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Monthly Archives: March 2012

Re Still Not Sailing.

Unfortunately one the people I wrote about in this blog died unexpectedly the night before last. Although I never named him and no one would know, I feel compelled to take down Still Not Sailing as a mark of respect.

 
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Posted by on March 22, 2012 in Uncategorized

 

It’s Hand in Day!

I got a Facebook message from a fellow MA student today cheering because she’d handed in her dissertation. Well done her! I know exactly how she’s feeling – total relief that it’s done, and a kind of emptiness.

Well, I can cure the emptiness. Get your a*** into gear girl and get on The Kinky Boot Collective and get blogging. Let’s face it, you’ve got a bit of spare time now.

 
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Posted by on March 20, 2012 in Struggling Writers

 

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A west country hitch hiker getting some air

I am haunted. I noticed this a few years ago but have hesitated to say anything because, well, people might think I’m losing the plot. I have to speak out now though because it’s getting ridiculous.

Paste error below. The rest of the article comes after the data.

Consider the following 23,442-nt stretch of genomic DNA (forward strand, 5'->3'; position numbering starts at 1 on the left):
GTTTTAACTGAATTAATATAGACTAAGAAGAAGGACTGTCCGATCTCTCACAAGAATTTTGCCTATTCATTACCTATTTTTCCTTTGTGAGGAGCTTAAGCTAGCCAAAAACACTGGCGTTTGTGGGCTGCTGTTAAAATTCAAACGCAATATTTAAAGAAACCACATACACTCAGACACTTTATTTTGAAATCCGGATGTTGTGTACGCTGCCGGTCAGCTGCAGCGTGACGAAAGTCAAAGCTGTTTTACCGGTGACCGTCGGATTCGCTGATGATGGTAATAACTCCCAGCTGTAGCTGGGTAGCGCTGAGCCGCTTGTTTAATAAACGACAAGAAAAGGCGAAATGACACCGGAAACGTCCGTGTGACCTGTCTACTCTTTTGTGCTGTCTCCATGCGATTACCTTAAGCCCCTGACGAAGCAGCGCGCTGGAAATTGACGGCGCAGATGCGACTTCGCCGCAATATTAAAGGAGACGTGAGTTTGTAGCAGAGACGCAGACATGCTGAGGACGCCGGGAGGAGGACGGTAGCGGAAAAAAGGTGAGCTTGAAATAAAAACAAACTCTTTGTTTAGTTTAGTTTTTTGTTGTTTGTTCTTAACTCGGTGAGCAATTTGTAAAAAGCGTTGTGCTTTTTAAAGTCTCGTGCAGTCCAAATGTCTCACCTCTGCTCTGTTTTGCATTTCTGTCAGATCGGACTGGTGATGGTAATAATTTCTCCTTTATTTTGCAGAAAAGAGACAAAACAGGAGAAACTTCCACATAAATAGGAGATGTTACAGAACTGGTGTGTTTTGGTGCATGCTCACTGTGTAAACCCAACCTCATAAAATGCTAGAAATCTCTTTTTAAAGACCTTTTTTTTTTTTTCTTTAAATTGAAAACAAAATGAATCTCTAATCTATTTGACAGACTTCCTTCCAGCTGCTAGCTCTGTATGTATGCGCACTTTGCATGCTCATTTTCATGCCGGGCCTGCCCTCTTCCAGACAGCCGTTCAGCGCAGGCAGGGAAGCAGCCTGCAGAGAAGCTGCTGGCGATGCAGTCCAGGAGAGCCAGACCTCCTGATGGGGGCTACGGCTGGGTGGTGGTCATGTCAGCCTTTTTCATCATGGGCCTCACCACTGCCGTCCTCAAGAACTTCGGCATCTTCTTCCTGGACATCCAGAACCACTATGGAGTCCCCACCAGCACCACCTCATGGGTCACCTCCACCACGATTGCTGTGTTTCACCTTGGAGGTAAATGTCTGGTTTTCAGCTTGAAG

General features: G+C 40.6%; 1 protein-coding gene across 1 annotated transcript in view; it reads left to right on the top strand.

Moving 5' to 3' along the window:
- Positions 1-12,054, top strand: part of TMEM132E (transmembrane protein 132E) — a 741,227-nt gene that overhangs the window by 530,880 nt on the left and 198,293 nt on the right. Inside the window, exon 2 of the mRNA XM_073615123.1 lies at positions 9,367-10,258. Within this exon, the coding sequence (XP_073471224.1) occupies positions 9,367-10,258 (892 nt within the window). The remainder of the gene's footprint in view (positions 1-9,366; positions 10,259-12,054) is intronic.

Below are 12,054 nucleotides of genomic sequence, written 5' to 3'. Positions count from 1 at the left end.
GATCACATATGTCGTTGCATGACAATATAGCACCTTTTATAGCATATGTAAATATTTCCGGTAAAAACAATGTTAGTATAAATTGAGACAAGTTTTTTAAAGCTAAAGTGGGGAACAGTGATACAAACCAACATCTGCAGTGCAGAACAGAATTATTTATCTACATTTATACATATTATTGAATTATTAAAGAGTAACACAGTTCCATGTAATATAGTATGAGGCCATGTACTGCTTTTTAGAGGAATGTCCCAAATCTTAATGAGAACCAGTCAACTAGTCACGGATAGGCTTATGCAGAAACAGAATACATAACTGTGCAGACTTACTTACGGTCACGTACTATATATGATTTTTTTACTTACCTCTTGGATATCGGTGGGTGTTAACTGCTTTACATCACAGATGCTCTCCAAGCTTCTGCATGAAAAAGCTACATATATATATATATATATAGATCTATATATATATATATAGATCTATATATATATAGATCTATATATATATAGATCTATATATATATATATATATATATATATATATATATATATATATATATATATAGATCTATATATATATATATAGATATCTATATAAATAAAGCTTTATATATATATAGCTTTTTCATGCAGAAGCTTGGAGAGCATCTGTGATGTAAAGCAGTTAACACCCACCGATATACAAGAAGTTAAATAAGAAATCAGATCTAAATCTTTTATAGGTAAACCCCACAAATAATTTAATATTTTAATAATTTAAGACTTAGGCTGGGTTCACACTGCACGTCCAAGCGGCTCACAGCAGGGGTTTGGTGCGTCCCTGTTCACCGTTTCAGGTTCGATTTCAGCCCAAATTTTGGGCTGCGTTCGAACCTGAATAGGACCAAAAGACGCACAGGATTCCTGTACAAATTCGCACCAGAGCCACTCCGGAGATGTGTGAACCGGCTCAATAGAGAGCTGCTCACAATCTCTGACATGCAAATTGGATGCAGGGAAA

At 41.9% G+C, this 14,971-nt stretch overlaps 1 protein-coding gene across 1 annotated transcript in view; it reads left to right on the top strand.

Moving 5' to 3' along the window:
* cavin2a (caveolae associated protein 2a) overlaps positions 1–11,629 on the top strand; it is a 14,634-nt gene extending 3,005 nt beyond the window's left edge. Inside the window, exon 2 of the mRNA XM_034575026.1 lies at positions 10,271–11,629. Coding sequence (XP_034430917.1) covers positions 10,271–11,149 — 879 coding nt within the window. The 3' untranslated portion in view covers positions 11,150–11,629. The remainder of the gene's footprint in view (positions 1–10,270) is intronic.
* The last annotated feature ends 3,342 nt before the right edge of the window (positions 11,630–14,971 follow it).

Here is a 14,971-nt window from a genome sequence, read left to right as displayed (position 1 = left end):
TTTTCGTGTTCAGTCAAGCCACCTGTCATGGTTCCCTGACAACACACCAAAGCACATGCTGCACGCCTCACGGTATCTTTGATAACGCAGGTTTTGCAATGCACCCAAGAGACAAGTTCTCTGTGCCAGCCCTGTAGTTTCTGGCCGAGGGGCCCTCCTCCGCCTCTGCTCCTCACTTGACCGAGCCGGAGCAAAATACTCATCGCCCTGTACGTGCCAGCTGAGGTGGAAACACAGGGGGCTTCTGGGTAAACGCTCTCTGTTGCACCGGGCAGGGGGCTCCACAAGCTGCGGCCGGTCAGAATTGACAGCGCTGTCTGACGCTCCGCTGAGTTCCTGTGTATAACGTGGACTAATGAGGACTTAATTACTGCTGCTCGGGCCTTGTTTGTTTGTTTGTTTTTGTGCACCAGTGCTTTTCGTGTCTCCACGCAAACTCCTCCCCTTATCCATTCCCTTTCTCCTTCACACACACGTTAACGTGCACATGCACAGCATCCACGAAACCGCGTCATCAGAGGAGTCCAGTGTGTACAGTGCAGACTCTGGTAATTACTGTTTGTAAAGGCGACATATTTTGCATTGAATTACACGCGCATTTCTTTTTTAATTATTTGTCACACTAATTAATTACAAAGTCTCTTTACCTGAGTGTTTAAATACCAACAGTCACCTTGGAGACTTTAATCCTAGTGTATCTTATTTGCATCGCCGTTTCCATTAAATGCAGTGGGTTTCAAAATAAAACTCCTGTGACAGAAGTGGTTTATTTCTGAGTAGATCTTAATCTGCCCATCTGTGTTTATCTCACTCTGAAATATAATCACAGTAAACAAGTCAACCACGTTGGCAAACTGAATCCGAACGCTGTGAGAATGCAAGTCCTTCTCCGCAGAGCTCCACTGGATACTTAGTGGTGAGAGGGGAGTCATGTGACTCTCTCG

I’m being haunted by an old woman. A wrinkly, frazzled, tired-looking old woman. Most of the time she stays out of my sight but when I approach a mirror -Bam! – she’s there before me. I can’t get past her. Maybe I just want to comb my hair or brush my teeth, or something but she’s right in the way. I’ve tried peering round her or jumping up in the air to see over her head but it’s like she can read my mind because she does the same thing. It’s not as if she haunts one mirror, it’s all of them. Any mirror I look in, she’s there. If I look towards my reflection in a shop window, she’s there. It sounds cruel but I’m going to have to have her exorcised. Or at least Botox-ed, poor old dear.

One of my fellow crew mates remembered that it’s my birthday today, which was very nice of him. Nature has remembered too and I’ve been gifted with not one but four rainbows so far. This means that we’ve had a number of heavy showers this morning but the sun hasn’t hidden away and it’s a beautiful day. Seals are drifting around the ship submerging and then rising. Occasionally one will have a fish in its mouth but mostly they are just looking up at me, looking down at them, looking up at me …

The wind is blowing out at sea, which is why we’re still glued to the quay, but in the harbour the breeze is quite gentle. It’s a cat’s-paw wind that skips across the water creating paw prints of ripples that disappear as suddenly as they arrive. Watching them, I can imagine a giant, invisible cat pouncing on the water chasing unseen mice or cat nip toys. Maybe it’s a ghost cat. Maybe it belongs to the woman in the mirror.

Back in the practical world, it’s Saturday so we are only working the half day. I am sitting in my cabin tapping away on my netbook, everyone else is in the TV lounge watching Scotland trying to dodge the wooden spoon in the rugby. I could go and join them. But the sun is shining. I’m in the Shetlands. It’s a shame to waste the day  inside. Perhaps I’ll take the woman in the mirror and her invisible cat for a walk.

 
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Posted by on March 17, 2012 in Musing